Sandra Kogut

Whether in works of fiction or documentaries, it is always about mise en scène. The only reality that exists is the internal reality of a film.

A Brazilian woman of Hungarian origin, Sandra Kogut lived in France, then in the United States. For her, borders seem to exist just to be crossed. The same applies to her cinema: trained as a reporter and visual artist, her filmography combines documentary and fiction, going beyond the traditional bounds of those categories.

Published on 30/10/2019

2 min

After a degree in philosophy, Sandra Kogut began her career in the visual arts, creating installations and performances. In 1991, her project Parabolic People brought her to the attention of international critics. Having toured six major international cities (Rio, Dakar, Tokyo, New York, Moscow and Paris), she created a composite sketch of humanity in the form of a kaleidoscope.

In 2002, with Passagers d’Orsay, she developed a poetic approach to creating serendipitous encounters: in the galleries of the Musée d’Orsay in Paris, she randomly asked visitors to stand in front of their favourite work and entrust themselves to her camera. Her work has been shown in the United States at the Harvard Film Archive in Cambridge, the Museum of Modern Art (MoMA) and the Guggenheim Museum in New York, as well as in France at the Forum des Images in Paris.

Whether documentary or fictional, Sandra Kogut’s cinema focuses on capturing and portraying individuals’ journeys and emotions.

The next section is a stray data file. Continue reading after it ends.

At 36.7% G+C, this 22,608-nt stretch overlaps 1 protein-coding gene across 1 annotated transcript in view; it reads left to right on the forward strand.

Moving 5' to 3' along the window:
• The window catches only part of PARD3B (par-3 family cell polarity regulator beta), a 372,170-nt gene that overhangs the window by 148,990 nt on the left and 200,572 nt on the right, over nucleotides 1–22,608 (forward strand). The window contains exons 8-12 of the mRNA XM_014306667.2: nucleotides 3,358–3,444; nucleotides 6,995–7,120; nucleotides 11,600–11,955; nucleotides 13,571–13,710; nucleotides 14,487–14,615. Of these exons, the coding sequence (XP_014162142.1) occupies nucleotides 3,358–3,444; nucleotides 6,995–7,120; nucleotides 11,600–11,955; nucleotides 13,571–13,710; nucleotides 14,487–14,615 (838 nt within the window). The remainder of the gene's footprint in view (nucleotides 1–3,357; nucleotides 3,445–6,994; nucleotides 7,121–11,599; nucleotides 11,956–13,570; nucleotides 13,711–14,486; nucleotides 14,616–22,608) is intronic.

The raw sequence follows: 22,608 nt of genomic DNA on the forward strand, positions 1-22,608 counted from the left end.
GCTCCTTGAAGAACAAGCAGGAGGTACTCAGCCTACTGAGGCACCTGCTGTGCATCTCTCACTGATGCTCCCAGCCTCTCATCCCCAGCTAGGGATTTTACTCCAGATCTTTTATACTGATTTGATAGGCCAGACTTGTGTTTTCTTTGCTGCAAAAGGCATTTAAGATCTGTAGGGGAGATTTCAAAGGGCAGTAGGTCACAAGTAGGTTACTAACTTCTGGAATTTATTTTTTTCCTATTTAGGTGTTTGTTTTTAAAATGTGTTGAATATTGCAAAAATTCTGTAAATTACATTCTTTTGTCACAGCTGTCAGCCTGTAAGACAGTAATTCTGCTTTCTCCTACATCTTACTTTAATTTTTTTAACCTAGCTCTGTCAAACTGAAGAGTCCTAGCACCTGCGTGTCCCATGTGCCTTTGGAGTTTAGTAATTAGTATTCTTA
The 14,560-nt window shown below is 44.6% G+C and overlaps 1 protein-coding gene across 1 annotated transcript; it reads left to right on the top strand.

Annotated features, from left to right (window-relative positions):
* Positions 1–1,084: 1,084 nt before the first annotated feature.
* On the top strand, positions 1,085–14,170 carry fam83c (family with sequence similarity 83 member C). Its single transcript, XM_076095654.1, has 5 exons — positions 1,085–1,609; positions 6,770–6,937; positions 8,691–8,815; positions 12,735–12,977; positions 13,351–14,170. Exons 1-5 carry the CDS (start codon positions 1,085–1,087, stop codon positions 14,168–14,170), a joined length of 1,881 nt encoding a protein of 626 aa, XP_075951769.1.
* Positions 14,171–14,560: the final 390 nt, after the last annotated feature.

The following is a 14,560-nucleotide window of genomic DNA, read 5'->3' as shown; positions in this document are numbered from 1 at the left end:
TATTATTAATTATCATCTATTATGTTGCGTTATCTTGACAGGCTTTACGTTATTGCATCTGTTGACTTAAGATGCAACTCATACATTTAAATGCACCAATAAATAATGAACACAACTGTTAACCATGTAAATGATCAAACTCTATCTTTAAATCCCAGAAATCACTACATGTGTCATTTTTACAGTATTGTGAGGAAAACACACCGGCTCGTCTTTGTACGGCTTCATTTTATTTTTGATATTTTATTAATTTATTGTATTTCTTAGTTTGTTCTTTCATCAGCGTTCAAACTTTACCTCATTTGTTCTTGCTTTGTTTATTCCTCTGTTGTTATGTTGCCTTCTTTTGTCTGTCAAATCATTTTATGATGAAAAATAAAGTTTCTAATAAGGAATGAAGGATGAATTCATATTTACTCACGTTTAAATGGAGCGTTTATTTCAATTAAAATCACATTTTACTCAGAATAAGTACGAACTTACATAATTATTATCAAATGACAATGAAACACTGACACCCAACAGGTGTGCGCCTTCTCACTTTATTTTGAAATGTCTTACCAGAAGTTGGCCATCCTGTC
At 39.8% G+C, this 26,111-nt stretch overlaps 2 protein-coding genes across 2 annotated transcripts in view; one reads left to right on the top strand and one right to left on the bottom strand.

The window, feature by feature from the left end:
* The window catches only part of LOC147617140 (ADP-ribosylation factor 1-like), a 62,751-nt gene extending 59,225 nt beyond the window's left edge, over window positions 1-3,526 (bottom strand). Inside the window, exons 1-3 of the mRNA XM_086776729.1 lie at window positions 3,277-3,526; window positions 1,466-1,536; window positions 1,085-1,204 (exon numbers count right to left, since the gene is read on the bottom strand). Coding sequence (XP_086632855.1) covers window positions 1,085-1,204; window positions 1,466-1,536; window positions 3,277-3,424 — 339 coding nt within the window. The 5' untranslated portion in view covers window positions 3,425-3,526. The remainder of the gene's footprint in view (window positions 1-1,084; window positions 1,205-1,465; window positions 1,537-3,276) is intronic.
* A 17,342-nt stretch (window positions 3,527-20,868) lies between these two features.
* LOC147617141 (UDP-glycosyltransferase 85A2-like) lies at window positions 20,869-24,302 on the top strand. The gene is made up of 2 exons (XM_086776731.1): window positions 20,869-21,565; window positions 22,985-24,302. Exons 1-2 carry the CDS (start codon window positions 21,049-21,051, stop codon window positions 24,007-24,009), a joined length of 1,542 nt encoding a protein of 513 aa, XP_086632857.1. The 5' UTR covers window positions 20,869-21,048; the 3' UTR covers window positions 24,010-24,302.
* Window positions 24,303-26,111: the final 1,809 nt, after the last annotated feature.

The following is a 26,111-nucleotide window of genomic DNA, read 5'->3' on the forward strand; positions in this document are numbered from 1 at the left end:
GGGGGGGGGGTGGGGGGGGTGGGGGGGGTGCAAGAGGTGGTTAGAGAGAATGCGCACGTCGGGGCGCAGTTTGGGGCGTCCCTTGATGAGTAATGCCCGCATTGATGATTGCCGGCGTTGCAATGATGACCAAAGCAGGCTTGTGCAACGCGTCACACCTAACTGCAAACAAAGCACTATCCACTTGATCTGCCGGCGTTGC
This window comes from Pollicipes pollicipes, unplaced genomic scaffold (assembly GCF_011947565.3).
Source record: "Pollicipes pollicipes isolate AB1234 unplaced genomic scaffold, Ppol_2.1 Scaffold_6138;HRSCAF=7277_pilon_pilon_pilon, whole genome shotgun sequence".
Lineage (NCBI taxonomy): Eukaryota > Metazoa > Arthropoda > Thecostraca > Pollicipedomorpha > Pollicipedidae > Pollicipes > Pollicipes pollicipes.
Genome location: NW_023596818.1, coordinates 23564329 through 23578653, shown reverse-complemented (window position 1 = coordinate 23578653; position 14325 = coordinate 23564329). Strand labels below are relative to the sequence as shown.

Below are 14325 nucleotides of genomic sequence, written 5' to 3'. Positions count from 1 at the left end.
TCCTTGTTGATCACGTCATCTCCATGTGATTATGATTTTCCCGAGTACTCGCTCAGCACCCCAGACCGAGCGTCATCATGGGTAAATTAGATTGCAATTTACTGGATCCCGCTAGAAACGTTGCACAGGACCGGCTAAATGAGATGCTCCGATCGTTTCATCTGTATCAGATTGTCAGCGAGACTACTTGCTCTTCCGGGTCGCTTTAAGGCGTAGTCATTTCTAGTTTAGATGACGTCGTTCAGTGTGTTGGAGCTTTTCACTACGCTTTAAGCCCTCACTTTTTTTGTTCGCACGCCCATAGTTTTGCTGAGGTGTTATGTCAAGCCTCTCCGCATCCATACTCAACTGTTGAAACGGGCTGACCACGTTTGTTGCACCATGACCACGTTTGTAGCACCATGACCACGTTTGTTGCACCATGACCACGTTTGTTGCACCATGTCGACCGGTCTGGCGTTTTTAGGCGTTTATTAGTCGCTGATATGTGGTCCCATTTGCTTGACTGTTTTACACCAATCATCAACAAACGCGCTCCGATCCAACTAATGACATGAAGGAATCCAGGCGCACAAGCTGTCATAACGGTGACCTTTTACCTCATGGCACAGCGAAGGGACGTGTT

Moved by the story of her grandparents, who left Hungary to settle in Brazil in order to escape the Holocaust, the director felt the need to tell it. This resulted in a feature film which she called Hungarian Passport (“Passeport hongrois") (2001). As she applies for Hungarian nationality, which her grandparents lost, she turns the administrative process into a reflection on identity and origins.

In Mutum (2007), she focuses on the journey of a silent ten-year-old boy as he observes the harsh living conditions of farmers in the Brazilian Sertão. While this film was her first work of fiction, she used non-professional actors. To prepare and get to know each other, they lived together for two months in the house where the film was shot. This authentic, immersive method gives the work its strength and energy.

Praised at international documentary festivals since the release of her first short films, Sandra Kogut received a Special Mention at the International Film Festival in Marseille (FIDMarseille) in 1998 for her short film Adieu au monde ou l'histoire de Pierre et Claire.

Her first feature film, Hungarian Passport was awarded a Special Mention in 2002 at the Rio de Janeiro International Film Festival. But it was with her work of fiction, Mutum, that Sandra Kogut achieved major international visibility thanks to its selection at the 2007 Cannes Film Festival Directors’ Fortnight.

  • 1988


    Sandra Kogut makes her first documentary film, Paralamas do Sucesso.

  • 1993


    Sandra Kogut produces En Français, a short film combining fiction and documentary.

  • 2007


    Mutum is selected for the Directors’ Fortnight at Cannes (France) and the Toronto International Film Festival (Canada).

  • 2015


    Campo Grande has its world premier in the "Cinema of the Contemporary World" section at the Toronto International Film Festival (Canada).

The Institut français and the artist

In 2018, Sandra Kogut received support from the Institut français as part of the Aide aux cinémas du monde programme.


This Institut français programme provides support to foreign film-makers for film projects co-produced with France, whether they be feature-length fiction, animated films or creative documentaries. Find out more about the Aide aux cinémas du monde programme

L'institut français, LAB